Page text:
The Fuel Cell Vehicle bandwagon is finally gathering momentum. Like a snowball coming down a hill, it has picked up bulk and speed in the last few months.
DRIVING & LIFE has written extensively about Fuel Cell-powered vehicles being the big hope for low emission cars for the future; and after all the research and Fuel Cell development projects we have witnessed it’s our opinion that Fuel Cell Vehicles (FCEVs) could become a major part of a ‘portfolio of powertrains’ – internal combustion/hybrid/Fuel Cell/Battery Electric Vehicles (BEVS) – powering cars of the future.
The only obstacles to rapid uptake of FCEVs are two things; (1) The initial coast of the vehicle, and (2) Hydrogen Gas Refueling infrastructure. Both of these dragons are about to be decisively slain.
Four vehicle manufacturers are currently making FCEVs in commercial production:
Hyundai, Toyota, Mercedes-Benz, Honda
|Hyundai iX-35 FCEV|
|Mercedes-Benz 'B Class' F-Cell|
|Honda Clarity FCEV|
These companies all have cars on the road, and both Hyundai and Toyota have announced availability of their FCEVs for consumers in 2015.
|Toyota Fuel Cell|
Honda will launch its ‘Clarity’ FCEV in 2016, and Mercedes-Benz says its cars will be ready by 2017.
Now, what about refueling stations?
Germany proposes to have 1000 hydrogen refueling stations throughout the country within the next five years.
The State of California is leading the way in the USA with a plan to build more than 100 refueling stations across the state in the next few years.
Once commercial vehicle production begins, and consumer acceptance grows, then the price of the cars will reduce rapidly.
Then the only other hurdle to overcome is the production of hydrogen gas by renewable technology. Hyundai suggests two low-emission pathways – biogas, made from methane captured from sewerage plants; and electrolysis from solar electricity.
Hyundai Australia is banking on solar power to provide the electricity required to make hydrogen, and has even proposed a ‘Hume by Hydrogen’ concept, where hydrogen refueling stations would be constructed along the Hume Highway to allow FCEVs to travel easily from Melbourne to Sydney – leaving just ‘water vapor’ in their wake.
|Mercedes-Benz Fuel Cell|
Mercedes-Benz engineers say it’s also possible to create hydrogen using algae. This could mean that fuel to make hydrogen could be taken from, or even grown in, rivers and lakes where there's potential to create normal algae growth.
So, the only remaining challenge is to make the electricity to create hydrogen gas by a ‘totally green’ method, such as renewable energy (solar/wind/wave) or from plant algae, or methane from sewerage. For instance, providing the electricity from a grid of coal-fired power stations is a no-no – as there is no benefit to the environment.
The age of commercialized FCEVs is coming closer, quickly.
To prove its point about the practicality and drivability of FCEVs, Mercedes-Benz drove a fleet of three ‘B’ Class FCEVs around the world in 2011.
The cars were accompanied by support vehicles which were able to provide hydrogen gas for refueling in places where there were simply no supplies.
However, the program was completed on time, and was able to prove to the world’s politicians and environmental groups that FCEVs were feasible and could be cost-effective.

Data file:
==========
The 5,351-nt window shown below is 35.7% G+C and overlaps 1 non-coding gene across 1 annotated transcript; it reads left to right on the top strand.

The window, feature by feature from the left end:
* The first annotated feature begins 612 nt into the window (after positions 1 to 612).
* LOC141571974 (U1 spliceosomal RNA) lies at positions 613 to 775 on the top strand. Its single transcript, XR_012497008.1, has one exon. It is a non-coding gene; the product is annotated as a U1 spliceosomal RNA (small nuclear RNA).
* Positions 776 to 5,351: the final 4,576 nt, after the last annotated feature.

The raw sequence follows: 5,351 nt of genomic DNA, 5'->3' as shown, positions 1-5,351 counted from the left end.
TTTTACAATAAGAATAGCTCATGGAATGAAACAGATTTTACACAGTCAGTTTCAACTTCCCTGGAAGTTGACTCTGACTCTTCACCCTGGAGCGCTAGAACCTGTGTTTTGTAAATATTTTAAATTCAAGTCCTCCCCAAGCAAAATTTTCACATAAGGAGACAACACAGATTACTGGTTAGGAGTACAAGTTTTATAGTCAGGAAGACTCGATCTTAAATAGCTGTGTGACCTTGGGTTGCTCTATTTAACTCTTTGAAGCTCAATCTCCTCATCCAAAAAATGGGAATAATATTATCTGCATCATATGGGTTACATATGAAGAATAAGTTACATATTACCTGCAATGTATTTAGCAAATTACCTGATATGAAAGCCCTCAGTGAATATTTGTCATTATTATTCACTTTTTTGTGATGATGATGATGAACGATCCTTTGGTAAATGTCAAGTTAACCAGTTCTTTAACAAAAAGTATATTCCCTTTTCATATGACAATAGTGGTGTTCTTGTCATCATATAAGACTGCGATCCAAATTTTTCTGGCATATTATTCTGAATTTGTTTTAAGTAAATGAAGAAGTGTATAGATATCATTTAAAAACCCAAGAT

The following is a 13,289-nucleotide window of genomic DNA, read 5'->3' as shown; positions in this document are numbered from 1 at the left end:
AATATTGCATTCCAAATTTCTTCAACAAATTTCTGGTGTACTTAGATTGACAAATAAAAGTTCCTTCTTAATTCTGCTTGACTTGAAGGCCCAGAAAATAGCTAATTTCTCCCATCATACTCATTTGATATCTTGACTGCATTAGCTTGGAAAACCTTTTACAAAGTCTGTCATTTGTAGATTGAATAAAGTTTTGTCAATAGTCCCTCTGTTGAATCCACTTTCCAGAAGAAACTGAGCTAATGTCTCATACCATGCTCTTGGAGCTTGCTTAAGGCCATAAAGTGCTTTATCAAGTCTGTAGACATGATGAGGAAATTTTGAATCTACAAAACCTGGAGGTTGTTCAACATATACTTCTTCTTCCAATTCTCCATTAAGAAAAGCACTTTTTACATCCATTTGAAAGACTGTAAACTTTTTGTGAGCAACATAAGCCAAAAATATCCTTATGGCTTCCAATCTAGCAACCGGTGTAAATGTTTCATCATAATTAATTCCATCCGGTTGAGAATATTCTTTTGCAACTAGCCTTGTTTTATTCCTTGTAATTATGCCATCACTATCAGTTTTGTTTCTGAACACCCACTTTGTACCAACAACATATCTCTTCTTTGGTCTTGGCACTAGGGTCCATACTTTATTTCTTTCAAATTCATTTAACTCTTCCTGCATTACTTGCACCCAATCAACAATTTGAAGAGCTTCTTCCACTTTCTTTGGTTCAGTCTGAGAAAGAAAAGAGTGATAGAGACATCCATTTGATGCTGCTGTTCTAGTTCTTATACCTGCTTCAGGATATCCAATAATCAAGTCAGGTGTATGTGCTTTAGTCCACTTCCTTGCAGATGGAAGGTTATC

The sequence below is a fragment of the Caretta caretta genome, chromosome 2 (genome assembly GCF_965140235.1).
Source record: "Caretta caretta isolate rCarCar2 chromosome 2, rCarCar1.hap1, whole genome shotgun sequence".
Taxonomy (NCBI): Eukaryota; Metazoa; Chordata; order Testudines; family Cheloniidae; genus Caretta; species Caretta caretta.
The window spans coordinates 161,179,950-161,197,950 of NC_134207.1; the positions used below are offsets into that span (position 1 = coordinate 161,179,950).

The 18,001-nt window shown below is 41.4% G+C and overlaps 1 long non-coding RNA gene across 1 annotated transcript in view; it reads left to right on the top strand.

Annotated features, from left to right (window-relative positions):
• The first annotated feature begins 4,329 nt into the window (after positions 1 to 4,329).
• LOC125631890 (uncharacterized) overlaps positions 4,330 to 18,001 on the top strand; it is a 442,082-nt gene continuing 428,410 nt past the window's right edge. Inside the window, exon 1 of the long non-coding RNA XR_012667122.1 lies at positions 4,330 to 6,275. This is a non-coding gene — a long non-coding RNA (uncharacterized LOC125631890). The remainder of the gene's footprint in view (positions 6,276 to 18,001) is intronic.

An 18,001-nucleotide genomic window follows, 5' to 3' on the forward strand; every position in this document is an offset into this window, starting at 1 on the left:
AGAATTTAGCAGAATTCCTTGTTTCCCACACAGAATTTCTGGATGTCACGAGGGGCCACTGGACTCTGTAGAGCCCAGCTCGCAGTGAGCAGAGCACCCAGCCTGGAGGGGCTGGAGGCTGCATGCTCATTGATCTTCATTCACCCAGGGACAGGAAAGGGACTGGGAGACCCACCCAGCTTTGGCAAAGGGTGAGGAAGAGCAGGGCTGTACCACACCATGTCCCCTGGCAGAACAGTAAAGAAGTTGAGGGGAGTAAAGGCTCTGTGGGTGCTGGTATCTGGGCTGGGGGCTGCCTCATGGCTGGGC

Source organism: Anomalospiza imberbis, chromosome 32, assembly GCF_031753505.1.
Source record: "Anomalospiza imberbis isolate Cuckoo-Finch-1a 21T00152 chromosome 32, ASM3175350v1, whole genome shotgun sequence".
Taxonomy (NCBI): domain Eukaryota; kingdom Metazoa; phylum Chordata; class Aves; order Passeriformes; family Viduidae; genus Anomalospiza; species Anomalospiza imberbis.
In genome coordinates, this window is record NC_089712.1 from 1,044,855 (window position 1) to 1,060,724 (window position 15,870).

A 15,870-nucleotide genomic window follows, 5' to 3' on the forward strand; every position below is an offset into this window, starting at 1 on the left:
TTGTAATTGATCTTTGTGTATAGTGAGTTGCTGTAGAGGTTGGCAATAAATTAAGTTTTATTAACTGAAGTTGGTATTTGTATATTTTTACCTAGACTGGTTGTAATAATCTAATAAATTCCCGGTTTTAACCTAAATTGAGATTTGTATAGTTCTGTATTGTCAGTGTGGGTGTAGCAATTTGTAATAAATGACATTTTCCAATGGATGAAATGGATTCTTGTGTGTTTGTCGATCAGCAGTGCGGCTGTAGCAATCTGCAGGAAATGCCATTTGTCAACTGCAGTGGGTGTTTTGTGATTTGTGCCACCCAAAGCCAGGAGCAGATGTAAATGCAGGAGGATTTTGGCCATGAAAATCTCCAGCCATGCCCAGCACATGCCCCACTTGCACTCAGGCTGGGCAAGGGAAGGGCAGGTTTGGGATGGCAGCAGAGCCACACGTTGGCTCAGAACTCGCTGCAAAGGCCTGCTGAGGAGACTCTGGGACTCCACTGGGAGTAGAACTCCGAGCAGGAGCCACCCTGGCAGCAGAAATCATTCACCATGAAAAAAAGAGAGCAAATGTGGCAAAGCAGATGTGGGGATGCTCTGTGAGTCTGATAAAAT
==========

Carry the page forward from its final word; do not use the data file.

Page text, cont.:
It’s sad to note that the only country which did not send any politicians or public servants to view the Mercedes-Benz project and experience the cars, was Australia. Shame!
|Dr. Andreas Truckenbrodt|
The former head of the American Fuel Cell Corporation (AFCC), a joint venture between Mercedes-Benz and Ford Motor Company (now joined by Nissan) is Dr. Andreas Truckenbrodt, he also accompanied the Mercedes-Benz project ‘World Drive.
He has said that Fuel Cell technology is not only achievable, feasible and easy to put into production, but that once an infrastructure building program for refueling stations is undertaken, then the last obstacle to wider acceptance has been overcome.
When the Mercedes-Benz ‘World Drive’ reached Sydney I took a test drive with Dr. Truckenbrodt, and this revealed the cars had excellent performance to keep pace with Sydney's traffic.
Although the technology relating to fuel cells is by no means new science, adapting it to ‘drive’ vehicles is only recent. Mercedes-Benz has been working on Fuel Cell technology since 1994, when it produced the first FCEV. Later came buses powered by the technology, including a fleet of Fuel Cell buses operating in Perth, Western Australia since 2004.
|Mercedes-Benz Fuel Cell Bus - Perth, Western Australia|
FCEV is a concept that can keep owners, drivers, politicians, environmentalists, scientists and the man-in-the-street happy on all counts.
|Hyundai iX-35 Fuel Cell Monitor|
Also, the FCEV concept is likely to be far more easily accepted by consumers outside of cities, or people who drive long distances.
As we know pure BEVs suffer from short driving range, and long re-charging times (up to 8-10 hours) – whereas a FCEV has a range of up to 600km, and can be refueled in similar time to a current petrol/diesel car.
With a FCEV personal mobility is maintained, emissions consist of only water vapor, and the production of hydrogen gas from renewable energy lowers the carbon footprint related to using hydrogen gas.
It truly is a win-win all round. The only thing to do is put pressure on politicians around the world to embrace the technology. Especially in Australia!
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